Any investor who doesn't spend his days up to his elbows in the work and decided to come in on the jobsite one day would be the New Guy, also known less politely on building sites worldwide by a number of less than politically-correct terms. Someone will have to hold her or his hand all day long, probably more than one guy, slowing down the whole crew. At best, such an investor would gain some respect for showing that she or he didn't think they were too good to work on a jobsite for ONE DAY. But in the end, Jason, have you devote a significant part of your life, thousands of man-hours, to building and renovating? Have you sacrifice your body to it over the years? Got a Flexbar set to work out chronic carpenter's elbow in both arms?

No matter how many times you try to show a sincere interest, no matter how many names you remember, no matter how often you work to be sympathetic, it'll still be obvious to your guys that you don't have the skill set to work daily on a decent general residential renovation crew. You won't belong to the pipe-hitting tribe, and it is a tribe, believe you me. There's a lack there that all the enthusiasm and goodwill will not cover. Nor will a six-pack lessen the degrees of separation between you and the people producing the visible work product on the jobsite.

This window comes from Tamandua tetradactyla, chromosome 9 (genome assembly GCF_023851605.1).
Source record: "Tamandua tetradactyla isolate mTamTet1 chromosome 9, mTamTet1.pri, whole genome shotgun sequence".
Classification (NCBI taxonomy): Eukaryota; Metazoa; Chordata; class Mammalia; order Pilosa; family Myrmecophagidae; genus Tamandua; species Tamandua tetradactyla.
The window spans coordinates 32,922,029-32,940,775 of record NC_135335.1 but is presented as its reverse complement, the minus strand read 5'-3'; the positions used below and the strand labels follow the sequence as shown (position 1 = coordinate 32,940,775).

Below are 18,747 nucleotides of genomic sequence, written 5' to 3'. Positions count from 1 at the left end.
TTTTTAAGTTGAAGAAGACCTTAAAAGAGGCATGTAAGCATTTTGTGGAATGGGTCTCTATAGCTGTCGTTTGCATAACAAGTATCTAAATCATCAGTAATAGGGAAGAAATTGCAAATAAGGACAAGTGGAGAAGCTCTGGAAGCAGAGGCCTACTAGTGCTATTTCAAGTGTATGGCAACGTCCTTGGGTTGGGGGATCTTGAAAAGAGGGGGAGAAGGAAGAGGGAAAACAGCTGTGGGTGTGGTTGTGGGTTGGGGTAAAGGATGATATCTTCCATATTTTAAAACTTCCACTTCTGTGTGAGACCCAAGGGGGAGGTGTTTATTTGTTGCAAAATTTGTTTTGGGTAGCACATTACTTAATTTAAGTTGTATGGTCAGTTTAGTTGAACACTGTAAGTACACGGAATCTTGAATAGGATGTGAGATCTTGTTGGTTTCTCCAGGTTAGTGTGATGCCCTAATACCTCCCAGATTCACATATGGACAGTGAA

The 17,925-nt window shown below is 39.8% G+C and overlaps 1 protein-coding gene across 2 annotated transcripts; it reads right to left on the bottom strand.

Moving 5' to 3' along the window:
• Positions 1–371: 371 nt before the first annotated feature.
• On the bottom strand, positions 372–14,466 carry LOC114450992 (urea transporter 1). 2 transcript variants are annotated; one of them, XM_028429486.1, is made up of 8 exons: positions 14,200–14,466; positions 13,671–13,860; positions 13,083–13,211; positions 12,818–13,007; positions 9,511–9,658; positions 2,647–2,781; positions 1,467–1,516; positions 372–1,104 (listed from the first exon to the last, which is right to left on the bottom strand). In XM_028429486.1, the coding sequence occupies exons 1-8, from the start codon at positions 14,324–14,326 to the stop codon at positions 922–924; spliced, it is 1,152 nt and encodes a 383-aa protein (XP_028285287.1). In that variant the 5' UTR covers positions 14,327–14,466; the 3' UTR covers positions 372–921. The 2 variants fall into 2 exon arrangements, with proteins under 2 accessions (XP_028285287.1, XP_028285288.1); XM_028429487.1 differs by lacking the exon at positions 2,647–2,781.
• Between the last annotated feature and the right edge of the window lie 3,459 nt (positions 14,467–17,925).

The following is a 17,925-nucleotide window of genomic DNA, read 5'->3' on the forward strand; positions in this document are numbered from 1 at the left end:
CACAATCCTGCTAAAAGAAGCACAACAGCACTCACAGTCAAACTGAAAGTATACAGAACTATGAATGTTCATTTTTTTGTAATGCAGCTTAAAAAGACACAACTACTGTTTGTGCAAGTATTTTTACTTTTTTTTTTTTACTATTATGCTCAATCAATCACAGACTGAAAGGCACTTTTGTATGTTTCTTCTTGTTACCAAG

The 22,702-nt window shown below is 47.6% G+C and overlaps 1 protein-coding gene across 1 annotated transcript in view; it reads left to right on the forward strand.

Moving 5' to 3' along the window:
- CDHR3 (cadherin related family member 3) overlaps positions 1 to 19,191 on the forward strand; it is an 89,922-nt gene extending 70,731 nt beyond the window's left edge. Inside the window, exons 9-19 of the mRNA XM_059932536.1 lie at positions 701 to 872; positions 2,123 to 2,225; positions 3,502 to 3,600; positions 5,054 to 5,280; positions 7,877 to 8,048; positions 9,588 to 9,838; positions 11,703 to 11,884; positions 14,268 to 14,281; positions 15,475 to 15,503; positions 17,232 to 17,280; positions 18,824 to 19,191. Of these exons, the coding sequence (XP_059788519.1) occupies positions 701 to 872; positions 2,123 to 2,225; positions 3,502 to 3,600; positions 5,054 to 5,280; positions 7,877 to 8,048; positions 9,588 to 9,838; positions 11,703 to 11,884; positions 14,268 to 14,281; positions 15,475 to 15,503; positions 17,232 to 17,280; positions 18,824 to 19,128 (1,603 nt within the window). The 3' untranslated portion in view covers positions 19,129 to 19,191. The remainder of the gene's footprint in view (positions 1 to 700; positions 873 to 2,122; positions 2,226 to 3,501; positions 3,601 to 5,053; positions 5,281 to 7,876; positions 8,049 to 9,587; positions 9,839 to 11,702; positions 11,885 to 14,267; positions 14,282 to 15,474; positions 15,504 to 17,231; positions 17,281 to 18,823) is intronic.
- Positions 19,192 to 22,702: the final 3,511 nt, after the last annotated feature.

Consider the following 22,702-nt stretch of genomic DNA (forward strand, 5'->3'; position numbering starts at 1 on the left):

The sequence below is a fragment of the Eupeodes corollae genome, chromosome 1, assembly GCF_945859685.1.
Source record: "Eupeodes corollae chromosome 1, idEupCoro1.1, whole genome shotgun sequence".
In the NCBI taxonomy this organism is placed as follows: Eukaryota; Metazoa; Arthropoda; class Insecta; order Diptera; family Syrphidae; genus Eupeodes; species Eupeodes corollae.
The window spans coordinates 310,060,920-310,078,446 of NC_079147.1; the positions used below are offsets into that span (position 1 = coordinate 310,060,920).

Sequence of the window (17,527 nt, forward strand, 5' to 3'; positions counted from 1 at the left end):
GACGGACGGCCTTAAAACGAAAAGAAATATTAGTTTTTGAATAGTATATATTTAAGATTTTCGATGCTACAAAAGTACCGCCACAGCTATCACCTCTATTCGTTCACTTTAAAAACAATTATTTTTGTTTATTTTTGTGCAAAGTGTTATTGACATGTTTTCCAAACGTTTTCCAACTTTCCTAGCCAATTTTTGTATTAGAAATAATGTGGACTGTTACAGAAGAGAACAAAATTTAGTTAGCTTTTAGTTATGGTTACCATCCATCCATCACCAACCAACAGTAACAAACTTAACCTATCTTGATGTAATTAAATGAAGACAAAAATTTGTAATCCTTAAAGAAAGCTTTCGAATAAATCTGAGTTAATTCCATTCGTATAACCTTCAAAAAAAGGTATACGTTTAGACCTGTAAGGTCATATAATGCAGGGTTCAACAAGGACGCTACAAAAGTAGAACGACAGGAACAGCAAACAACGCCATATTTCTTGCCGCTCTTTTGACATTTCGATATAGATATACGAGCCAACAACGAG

Not going nuclear on you, Jason. This is a major interest of mine. I came late to building and I'm writing up a series of articles about the American skills gap in the trades and the ways I see it affecting much of residential real estate investment -- flipping, turning rental properties, self-managing SFRs and small multifamilies in C/D borderline areas. Hopefully, I'll put them on a blog here on BiggerPockets.

If you disagree with me, please feel free to tell me why. It would be very nice to be proven wrong here.

Thank you so much for this post. I chuckled when he made that claim. Sounds like a pretty boy who thinks he is working hard but he doesn't know what hard work is.

He even said he rarely shows up to do this stuff himself. No way he is outworking the people who do this on a daily basis. 

You don't have to prove anything. I can shake someones hand and tell whether or not they work hard or sit at a desk all day.

@Jim K.